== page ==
Conversely, Claire cannot get away from the very urgency that her present - late 40s/early 50s Boston - is affording her. As Jamie appeared ill at ease inside his clothing, so Claire seems to cast off her outward persona as often as possible. One of her housedresses has a pattern of clovers, but they are shades of brown, as if the garden was wilting. Even more conspicuous is that she is often seen barefoot (or at least I noticed), not so much out of comfort at home but to throw off the proper attire of the “lady of the house” and return to a more natural state. Once she enters more positive surroundings, her appearance becomes more formal and composed.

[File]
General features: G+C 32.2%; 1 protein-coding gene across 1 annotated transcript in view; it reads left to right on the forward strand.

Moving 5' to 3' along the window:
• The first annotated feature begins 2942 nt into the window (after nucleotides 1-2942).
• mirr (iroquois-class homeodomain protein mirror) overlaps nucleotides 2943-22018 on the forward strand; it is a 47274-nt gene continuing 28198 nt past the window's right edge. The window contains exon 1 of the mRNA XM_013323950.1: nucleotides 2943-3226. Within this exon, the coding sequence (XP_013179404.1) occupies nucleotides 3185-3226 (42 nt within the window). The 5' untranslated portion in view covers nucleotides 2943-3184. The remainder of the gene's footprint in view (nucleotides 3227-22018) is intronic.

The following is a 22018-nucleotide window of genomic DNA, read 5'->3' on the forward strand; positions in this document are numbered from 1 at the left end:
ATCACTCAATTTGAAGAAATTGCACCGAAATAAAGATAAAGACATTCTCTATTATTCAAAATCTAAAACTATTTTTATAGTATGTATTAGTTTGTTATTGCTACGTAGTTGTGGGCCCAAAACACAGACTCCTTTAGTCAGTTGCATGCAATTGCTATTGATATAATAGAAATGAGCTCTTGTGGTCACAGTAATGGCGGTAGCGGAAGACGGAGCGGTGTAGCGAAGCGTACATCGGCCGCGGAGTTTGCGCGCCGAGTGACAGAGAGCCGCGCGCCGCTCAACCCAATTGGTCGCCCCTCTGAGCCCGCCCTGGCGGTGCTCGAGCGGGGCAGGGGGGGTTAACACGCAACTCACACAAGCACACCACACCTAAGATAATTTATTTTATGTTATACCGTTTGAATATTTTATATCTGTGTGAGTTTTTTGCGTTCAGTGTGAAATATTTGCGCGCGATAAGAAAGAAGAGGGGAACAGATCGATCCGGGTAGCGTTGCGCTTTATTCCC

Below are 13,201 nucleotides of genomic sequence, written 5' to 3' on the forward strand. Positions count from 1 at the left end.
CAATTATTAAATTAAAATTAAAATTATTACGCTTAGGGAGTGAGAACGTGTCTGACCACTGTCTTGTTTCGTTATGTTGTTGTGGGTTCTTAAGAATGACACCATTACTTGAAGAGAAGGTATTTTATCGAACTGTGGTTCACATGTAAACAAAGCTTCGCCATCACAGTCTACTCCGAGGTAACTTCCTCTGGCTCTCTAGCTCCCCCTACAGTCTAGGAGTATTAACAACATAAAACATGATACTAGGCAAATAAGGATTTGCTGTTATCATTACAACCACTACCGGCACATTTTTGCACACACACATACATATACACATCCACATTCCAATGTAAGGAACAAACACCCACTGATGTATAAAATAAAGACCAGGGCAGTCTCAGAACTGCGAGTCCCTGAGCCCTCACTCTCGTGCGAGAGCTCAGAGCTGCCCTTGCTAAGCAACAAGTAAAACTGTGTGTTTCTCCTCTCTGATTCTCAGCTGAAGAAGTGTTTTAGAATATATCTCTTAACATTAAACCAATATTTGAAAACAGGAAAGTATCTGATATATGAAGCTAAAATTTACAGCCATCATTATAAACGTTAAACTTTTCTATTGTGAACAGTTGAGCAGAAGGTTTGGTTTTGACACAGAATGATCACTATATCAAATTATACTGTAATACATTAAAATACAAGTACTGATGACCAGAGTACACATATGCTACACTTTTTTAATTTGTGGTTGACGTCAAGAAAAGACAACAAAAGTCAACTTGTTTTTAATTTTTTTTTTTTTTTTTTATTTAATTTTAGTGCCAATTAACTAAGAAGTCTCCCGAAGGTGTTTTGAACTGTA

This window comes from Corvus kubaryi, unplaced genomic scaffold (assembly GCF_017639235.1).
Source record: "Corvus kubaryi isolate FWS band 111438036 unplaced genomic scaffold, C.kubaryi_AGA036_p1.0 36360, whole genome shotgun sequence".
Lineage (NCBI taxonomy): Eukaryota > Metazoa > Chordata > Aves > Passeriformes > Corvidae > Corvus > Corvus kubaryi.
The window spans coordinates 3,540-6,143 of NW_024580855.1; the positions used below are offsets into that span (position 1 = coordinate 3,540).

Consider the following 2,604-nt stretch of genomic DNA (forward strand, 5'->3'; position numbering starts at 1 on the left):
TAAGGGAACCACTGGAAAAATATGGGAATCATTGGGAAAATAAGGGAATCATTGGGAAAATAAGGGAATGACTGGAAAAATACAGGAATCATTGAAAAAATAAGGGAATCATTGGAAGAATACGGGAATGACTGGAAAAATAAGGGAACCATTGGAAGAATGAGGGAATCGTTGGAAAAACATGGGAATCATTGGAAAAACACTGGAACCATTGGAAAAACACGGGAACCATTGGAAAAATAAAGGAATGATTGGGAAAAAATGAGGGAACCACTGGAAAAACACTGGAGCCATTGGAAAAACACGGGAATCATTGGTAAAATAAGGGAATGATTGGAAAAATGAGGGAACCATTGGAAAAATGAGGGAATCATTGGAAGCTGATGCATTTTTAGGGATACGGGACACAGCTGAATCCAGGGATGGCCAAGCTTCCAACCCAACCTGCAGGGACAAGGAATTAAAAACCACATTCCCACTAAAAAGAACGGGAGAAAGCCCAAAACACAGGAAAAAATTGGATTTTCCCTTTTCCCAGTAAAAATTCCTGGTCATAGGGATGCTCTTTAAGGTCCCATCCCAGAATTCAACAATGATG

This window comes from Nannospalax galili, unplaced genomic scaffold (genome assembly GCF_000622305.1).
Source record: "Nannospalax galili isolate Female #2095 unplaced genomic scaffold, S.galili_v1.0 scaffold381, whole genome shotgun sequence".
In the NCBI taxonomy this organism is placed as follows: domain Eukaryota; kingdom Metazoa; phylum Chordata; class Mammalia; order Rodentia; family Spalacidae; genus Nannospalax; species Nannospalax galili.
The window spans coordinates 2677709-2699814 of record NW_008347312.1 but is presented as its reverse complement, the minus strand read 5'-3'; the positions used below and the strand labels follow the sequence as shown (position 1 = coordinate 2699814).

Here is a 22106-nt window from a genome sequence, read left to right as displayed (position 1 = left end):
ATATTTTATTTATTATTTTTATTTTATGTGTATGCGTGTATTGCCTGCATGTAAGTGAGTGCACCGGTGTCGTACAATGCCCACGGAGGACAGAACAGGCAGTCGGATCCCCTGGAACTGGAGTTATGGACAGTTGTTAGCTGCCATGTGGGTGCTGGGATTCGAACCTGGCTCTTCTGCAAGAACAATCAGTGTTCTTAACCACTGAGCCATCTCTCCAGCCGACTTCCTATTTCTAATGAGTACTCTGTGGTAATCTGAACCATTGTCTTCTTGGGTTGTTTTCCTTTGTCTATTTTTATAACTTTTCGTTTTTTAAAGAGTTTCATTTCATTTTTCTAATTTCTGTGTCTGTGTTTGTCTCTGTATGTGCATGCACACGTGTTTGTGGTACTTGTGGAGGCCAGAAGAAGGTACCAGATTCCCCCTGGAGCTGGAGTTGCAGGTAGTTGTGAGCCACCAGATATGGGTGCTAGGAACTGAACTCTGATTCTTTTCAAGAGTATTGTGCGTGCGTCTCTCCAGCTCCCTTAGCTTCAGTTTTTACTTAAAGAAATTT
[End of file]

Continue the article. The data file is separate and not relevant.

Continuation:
Anne Kenney has written a very sensual episode, from the smell of animal droppings on the forest floor to the sharp thwack of a cleaver into a deer's torso, from a hand delicately placed on a man's wet chest to a single tear running down a cheek. As so many characters see their emotions stymied in one way or another, their senses remain acute towards the slightest stimulation. While Kenney shows Jamie seeing a vision of Claire picking herbs in Jenny's garden, signifying his need for her in a nurturing sense, so Claire also fantasizes about Jamie in a more erotic way, his naked form walking slowly across a room for her admiration, then turning slowly to come towards her in bed. She dreams of him turning on his pillow to gaze lovingly upon her, and responds physically before jolting awake to find Frank asleep next to her. Her natural sexuality is also being stymied in this considerably more comfortable and modern cave, unable to attain that spiritual connection that she had with Jamie. Director Jennifer Getzinger does an amazing job of closeups and overhead shots to show both Jamie’s and Claire’s isolation and gnawing loneliness, even amongst others. When Claire finally succumbs to her need for sexual contact, she touches the sleeping Frank first, delicately running her finger along the creases in his face and the lines of his body; after he awakes, she tells him she “misses her husband” (sneaky) and assumes the top position. She controls their joining as he looks up at her in a mixture of awe and gratitude after so much time apart, while her eyes remain closed and focused on an invisible partner.